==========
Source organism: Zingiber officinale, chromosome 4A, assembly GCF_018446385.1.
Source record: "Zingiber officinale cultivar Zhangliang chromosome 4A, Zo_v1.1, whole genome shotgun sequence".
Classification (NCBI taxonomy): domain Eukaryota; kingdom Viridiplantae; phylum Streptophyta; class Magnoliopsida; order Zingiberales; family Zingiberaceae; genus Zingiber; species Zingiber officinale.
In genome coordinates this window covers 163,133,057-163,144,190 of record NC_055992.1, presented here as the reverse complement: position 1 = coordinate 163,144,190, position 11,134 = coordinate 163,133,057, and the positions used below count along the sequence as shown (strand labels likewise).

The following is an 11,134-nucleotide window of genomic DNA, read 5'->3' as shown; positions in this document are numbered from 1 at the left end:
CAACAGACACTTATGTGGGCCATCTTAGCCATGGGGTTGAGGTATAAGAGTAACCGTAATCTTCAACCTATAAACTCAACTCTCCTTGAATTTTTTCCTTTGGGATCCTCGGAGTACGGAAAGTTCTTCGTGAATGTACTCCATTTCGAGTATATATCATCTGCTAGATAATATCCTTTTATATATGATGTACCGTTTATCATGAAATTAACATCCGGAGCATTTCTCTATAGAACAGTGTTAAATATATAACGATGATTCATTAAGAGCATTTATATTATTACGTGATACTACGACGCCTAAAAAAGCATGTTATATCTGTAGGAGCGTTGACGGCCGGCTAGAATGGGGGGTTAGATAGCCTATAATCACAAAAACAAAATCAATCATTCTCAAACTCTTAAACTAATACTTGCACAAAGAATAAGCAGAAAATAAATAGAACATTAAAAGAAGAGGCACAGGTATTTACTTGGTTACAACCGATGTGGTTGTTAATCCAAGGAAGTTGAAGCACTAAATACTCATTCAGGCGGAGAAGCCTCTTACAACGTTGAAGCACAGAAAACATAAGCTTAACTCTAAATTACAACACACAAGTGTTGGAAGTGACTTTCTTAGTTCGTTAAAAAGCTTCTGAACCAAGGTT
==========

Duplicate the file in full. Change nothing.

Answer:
Source organism: Zingiber officinale, chromosome 4A, assembly GCF_018446385.1.
Source record: "Zingiber officinale cultivar Zhangliang chromosome 4A, Zo_v1.1, whole genome shotgun sequence".
Classification (NCBI taxonomy): domain Eukaryota; kingdom Viridiplantae; phylum Streptophyta; class Magnoliopsida; order Zingiberales; family Zingiberaceae; genus Zingiber; species Zingiber officinale.
In genome coordinates this window covers 163,133,057-163,144,190 of record NC_055992.1, presented here as the reverse complement: position 1 = coordinate 163,144,190, position 11,134 = coordinate 163,133,057, and the positions used below count along the sequence as shown (strand labels likewise).

The following is an 11,134-nucleotide window of genomic DNA, read 5'->3' as shown; positions in this document are numbered from 1 at the left end:
CAACAGACACTTATGTGGGCCATCTTAGCCATGGGGTTGAGGTATAAGAGTAACCGTAATCTTCAACCTATAAACTCAACTCTCCTTGAATTTTTTCCTTTGGGATCCTCGGAGTACGGAAAGTTCTTCGTGAATGTACTCCATTTCGAGTATATATCATCTGCTAGATAATATCCTTTTATATATGATGTACCGTTTATCATGAAATTAACATCCGGAGCATTTCTCTATAGAACAGTGTTAAATATATAACGATGATTCATTAAGAGCATTTATATTATTACGTGATACTACGACGCCTAAAAAAGCATGTTATATCTGTAGGAGCGTTGACGGCCGGCTAGAATGGGGGGTTAGATAGCCTATAATCACAAAAACAAAATCAATCATTCTCAAACTCTTAAACTAATACTTGCACAAAGAATAAGCAGAAAATAAATAGAACATTAAAAGAAGAGGCACAGGTATTTACTTGGTTACAACCGATGTGGTTGTTAATCCAAGGAAGTTGAAGCACTAAATACTCATTCAGGCGGAGAAGCCTCTTACAACGTTGAAGCACAGAAAACATAAGCTTAACTCTAAATTACAACACACAAGTGTTGGAAGTGACTTTCTTAGTTCGTTAAAAAGCTTCTGAACCAAGGTT